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NASA spacecraft spots glass on Mars

The Mars Reconnaissance Orbiter has found something on Mars that might help in the search for past life on the Red Planet.

This image of a peak in the Alga Crater on Mars shows the location of impact glass in green. NASA/JPL-Caltech/JHUAPL/Univ. of Arizona

NASA's Mars Reconnaissance Orbiter has found glass in a crater on Mars.

No, it's not the leftovers from an ancient Mars cocktail party where rowdy guests smashed "marstini" glasses on the ground. It's a type of glass known as impact glass, which is formed from the heat of a meteorite impact. Because the material that's around when the meteorite hits can be sealed in the glass, NASA researchers believe the glass could provide a clue to possible past life on Mars.

That's especially true because some of the impact glass the MRO found was in a crater called Hargraves that's situated near a 400-mile-long (about 650 kilometers) trough known as Nili Fossae. That area is rich in hydrothermal fractures, which are vents that might have sustained life just below the Martian surface.

"If you had an impact that dug in and sampled that subsurface environment, it's possible that some of it might be preserved in a glassy component," Brown University researcher John Mustard said in a statement. "That makes this a pretty compelling place to go look around, and possibly return a sample."

Mustard worked with Brown graduate student Kevin Cannon to find the glass. The duo built on previous research from Peter Shultz (also of Brown) that showed plant matter and other organic molecules in impact glass found in Argentina from a meteorite collision millions of years ago.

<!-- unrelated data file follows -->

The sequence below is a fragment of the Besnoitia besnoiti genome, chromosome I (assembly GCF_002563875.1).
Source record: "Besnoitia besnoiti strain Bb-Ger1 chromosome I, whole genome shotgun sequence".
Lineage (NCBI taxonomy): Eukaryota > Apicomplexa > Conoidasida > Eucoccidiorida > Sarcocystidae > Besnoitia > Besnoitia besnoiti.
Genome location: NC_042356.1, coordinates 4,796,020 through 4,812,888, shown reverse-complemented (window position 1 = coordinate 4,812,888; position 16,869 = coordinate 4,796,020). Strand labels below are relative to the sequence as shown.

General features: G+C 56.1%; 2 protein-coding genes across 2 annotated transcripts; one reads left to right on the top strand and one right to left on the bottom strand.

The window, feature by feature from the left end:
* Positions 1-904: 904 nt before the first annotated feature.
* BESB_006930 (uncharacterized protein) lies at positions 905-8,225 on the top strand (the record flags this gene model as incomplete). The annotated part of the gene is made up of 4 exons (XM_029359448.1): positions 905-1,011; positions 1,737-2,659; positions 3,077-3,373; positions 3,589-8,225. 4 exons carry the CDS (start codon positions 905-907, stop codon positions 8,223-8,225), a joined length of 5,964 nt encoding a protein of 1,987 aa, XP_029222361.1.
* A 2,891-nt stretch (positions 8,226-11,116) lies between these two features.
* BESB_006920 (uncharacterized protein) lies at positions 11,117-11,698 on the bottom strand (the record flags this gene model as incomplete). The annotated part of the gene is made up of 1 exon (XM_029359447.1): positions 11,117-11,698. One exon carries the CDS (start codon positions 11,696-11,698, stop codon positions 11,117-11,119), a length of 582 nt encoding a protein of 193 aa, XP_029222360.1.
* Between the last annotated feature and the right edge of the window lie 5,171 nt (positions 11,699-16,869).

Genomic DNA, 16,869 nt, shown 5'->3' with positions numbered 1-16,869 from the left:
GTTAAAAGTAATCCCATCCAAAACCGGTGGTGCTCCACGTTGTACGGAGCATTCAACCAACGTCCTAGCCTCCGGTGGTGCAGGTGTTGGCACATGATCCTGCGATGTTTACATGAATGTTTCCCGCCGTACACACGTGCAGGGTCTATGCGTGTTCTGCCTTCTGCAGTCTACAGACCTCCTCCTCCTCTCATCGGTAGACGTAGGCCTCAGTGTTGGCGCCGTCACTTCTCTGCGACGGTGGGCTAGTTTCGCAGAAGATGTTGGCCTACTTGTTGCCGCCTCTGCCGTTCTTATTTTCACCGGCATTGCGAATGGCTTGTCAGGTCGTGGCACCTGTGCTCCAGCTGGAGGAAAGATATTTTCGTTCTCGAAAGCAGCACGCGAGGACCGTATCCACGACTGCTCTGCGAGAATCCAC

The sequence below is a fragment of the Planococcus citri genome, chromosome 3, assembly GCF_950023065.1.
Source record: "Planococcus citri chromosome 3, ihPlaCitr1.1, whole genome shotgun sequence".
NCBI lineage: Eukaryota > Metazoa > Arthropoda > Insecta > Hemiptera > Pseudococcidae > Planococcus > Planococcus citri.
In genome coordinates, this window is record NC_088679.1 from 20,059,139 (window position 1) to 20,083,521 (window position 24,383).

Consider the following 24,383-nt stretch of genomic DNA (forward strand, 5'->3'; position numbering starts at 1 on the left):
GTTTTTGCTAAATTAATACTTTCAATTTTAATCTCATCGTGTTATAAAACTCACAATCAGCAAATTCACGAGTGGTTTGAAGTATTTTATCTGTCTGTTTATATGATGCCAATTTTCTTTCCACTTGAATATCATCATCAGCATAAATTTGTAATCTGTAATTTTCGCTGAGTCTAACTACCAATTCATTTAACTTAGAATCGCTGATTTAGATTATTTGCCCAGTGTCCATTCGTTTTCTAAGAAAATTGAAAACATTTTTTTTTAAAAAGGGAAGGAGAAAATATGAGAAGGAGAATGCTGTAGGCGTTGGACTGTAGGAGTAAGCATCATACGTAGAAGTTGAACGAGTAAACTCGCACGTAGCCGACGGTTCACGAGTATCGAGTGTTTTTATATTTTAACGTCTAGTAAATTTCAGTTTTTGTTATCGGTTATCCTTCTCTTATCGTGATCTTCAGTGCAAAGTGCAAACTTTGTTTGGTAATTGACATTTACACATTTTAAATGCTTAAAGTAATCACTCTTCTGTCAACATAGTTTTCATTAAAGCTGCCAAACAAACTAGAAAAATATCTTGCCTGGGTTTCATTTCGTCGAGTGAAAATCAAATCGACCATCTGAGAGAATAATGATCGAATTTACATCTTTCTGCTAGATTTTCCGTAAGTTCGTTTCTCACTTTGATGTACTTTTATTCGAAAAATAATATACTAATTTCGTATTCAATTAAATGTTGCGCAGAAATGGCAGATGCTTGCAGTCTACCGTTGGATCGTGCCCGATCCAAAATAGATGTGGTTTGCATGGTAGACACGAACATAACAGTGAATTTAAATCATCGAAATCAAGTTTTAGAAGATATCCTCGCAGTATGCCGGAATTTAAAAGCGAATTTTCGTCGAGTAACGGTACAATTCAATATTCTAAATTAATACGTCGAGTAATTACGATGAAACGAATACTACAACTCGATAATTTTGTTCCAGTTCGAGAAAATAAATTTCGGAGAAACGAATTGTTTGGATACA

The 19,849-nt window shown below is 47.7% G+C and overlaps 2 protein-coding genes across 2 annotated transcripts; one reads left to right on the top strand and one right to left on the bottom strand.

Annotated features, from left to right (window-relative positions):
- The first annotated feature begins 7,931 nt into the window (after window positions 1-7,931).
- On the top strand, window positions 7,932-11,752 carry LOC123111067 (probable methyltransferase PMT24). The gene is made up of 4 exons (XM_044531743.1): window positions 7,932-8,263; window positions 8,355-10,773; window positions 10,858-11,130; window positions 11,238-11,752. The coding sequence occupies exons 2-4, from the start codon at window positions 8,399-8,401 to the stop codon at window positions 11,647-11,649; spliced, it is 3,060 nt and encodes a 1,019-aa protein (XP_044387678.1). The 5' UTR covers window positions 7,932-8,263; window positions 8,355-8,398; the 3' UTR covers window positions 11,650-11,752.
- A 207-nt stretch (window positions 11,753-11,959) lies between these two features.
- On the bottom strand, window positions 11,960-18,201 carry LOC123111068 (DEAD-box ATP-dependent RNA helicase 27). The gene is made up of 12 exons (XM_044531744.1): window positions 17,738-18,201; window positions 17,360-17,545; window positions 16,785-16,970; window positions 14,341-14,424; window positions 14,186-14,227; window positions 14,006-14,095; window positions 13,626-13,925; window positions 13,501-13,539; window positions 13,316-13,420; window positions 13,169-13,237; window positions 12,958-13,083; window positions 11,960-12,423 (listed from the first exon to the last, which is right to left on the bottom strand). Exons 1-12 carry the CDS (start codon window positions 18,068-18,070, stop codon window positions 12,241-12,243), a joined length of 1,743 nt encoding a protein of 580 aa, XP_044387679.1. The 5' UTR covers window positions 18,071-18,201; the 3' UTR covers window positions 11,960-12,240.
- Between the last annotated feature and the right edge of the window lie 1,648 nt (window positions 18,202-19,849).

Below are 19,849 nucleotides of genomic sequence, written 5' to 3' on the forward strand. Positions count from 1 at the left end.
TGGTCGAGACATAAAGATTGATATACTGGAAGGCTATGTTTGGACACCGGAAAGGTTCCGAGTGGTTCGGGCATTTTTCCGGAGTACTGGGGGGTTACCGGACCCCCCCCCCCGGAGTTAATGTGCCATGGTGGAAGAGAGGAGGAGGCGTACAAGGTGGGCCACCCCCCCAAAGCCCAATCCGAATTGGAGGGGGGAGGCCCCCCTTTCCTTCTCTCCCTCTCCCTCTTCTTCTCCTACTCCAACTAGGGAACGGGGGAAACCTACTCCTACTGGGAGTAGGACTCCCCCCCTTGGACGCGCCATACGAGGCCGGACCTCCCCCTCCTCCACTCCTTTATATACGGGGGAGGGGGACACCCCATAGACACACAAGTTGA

"The work done by Pete and others showed us that glasses are potentially important for preserving biosignatures," Cannon said. "Knowing that, we wanted to go look for them on Mars and that's what we did here. Before this paper, no one had been able to definitively detect them on the surface." The paper Cannon is referring to was published last week in the journal Geology.

Seeing the glass in images from the MRO proved to be quite a challenge because -- believe it or not -- the glass doesn't give off as strong a signal as the rock that's mixed with it when light is reflected off the Martian surface.

To tease it out, Mustard and Cannon re-created a bit of Mars in the lab by firing powders similar to Martian rocks in an oven to create glass. Next they captured the light waves that glass reflected and created an algorithm to find similar signals in MRO's data. Their experiment was a success.

"This significant new detection of impact glass illustrates how we can continue to learn from the ongoing observations by this long-lived mission," said Richard Zurek, MRO project scientist at NASA's Jet Propulsion Laboratory (JPL) in Pasadena, Calif.

MRO has been orbiting Mars since its arrival on March 10, 2006, with the primary goal of figuring out whether water existed on the Red Planet for a long period of time in its history.